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US Gulf of Mexico oil, gas lease sale raises $244.3M in high bids

The U.S. Bureau of Ocean Energy Management said March 20 that its latest lease sale in the Gulf of Mexico raised $244.3 million in high bids, up $66 million, or 37%, from the last sale in August 2018.

A total of 13 bids out of 257 bids were ranked as the highest by the bureau, or BOEM. Hess Corp., Equinor ASA's subsidiary Equinor Gulf of Mexico LLC and TOTAL SA's subsidiary Total E&P USA Inc provided the three single highest bids at $10.1 million, $24.5 million and $9 million, respectively. Royal Dutch Shell PLC's subsidiary Shell Offshore Inc. had the most bids on the list with three reported in the top 13, which were for $8.2 million, $7.2 million and $4.1 million, respectively.

Other high bidders included Kosmos Energy Gulf of Mexico Operations LLC, Anadarko Petroleum Corp.'s subsidiary Anadarko US Offshore LLC, Chevron Corp.'s subsidiary Chevron U.S.A. Inc., Murphy Oil Corp.'s subsidiary Murphy Exploration & Production Co. and Talos Resources LLC.

The lowest bid was provided by W&T Offshore Inc. at $8,000.

In all, a total of 30 companies participated in the lease sale.

"We saw a modest increase in overall spend, but it was outpaced by the increase in acreage leading to lower amount per acre, furthering our hypothesis that it is a buyer's market in the Gulf of Mexico," Wood Mackenzie senior research Analyst William Turner said March 20.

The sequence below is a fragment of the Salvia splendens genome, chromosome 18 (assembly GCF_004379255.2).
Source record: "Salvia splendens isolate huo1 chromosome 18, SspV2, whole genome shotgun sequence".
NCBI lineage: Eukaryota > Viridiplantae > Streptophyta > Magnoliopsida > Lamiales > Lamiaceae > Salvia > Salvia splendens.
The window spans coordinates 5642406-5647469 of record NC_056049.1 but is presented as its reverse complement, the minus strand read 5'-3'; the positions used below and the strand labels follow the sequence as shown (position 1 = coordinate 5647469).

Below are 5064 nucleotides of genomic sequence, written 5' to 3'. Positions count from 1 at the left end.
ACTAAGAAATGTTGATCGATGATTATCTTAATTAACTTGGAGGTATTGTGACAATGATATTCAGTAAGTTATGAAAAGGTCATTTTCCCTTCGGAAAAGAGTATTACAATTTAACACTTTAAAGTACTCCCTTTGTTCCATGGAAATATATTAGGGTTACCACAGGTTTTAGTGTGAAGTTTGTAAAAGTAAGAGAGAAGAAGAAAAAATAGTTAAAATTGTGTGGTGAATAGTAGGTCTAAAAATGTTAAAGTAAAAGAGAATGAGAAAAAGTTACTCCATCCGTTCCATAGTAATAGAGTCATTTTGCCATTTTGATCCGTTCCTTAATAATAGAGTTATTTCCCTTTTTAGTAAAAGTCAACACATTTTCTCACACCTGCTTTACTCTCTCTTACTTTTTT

"The number of companies participating has thinned out, with the only notable absence being [Exxon Mobil Corp.] It seems those left in the Gulf of Mexico are committed to the region and taking this opportunity to quietly strengthen their prospect inventory," he said.

"One of the most interesting details of the sale were unique partnerships between majors and smaller players," Turner said, pointing to Kosmos partnering with Equinor, Fieldwood Energy LLC teaming with Chevron, LLog Exploration Offshore LLC working with BP PLC and Talos partnering with Ecopetrol SA. "This demonstrates a shrinking pool of partners, but also an increased willingness of the majors to partner with these more nimble players," he said

Shell had the most bids and was the highest spender but "went at it alone, picking up acreage across the entire region," Turner said.

The lease sale included approximately 14,699 unleased blocks located from three miles to 231 miles offshore in the Gulf's Western, Central and Eastern planning areas in water depths ranging from three meters to more than 3,400 meters. It was also the fourth offshore sale under the 2017-2022 National Outer Continental Shelf Oil and Gas Leasing Program.

The U.S. Interior Department in February said revenues received from the Outer Continental Shelf leases, which include high bids, rental and royalty payments, will be directed to the U.S. Treasury, certain Gulf Coast states, the Land and Water Conservation Fund and the Historic Preservation Fund.